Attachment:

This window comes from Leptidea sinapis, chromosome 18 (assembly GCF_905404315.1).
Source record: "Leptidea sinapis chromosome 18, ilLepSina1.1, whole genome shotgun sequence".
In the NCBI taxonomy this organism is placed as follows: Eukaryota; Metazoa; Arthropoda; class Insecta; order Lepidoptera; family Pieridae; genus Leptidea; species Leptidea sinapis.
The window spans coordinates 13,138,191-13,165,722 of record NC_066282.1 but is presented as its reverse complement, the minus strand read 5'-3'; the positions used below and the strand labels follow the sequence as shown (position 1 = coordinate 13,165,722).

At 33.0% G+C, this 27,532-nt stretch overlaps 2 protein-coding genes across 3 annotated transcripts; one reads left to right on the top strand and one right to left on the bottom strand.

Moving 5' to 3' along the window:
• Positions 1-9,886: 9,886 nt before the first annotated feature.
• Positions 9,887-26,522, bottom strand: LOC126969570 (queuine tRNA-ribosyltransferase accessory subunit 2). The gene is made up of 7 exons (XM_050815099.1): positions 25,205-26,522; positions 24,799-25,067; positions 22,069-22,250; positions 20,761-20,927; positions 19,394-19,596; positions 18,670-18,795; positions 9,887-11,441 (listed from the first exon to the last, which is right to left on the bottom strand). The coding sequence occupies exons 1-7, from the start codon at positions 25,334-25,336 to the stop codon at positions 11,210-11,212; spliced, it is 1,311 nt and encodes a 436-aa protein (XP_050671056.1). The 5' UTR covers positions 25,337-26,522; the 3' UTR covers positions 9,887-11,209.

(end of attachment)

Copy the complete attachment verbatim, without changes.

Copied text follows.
This window comes from Leptidea sinapis, chromosome 18 (assembly GCF_905404315.1).
Source record: "Leptidea sinapis chromosome 18, ilLepSina1.1, whole genome shotgun sequence".
In the NCBI taxonomy this organism is placed as follows: Eukaryota; Metazoa; Arthropoda; class Insecta; order Lepidoptera; family Pieridae; genus Leptidea; species Leptidea sinapis.
The window spans coordinates 13,138,191-13,165,722 of record NC_066282.1 but is presented as its reverse complement, the minus strand read 5'-3'; the positions used below and the strand labels follow the sequence as shown (position 1 = coordinate 13,165,722).

At 33.0% G+C, this 27,532-nt stretch overlaps 2 protein-coding genes across 3 annotated transcripts; one reads left to right on the top strand and one right to left on the bottom strand.

Moving 5' to 3' along the window:
• Positions 1-9,886: 9,886 nt before the first annotated feature.
• Positions 9,887-26,522, bottom strand: LOC126969570 (queuine tRNA-ribosyltransferase accessory subunit 2). The gene is made up of 7 exons (XM_050815099.1): positions 25,205-26,522; positions 24,799-25,067; positions 22,069-22,250; positions 20,761-20,927; positions 19,394-19,596; positions 18,670-18,795; positions 9,887-11,441 (listed from the first exon to the last, which is right to left on the bottom strand). The coding sequence occupies exons 1-7, from the start codon at positions 25,334-25,336 to the stop codon at positions 11,210-11,212; spliced, it is 1,311 nt and encodes a 436-aa protein (XP_050671056.1). The 5' UTR covers positions 25,337-26,522; the 3' UTR covers positions 9,887-11,209.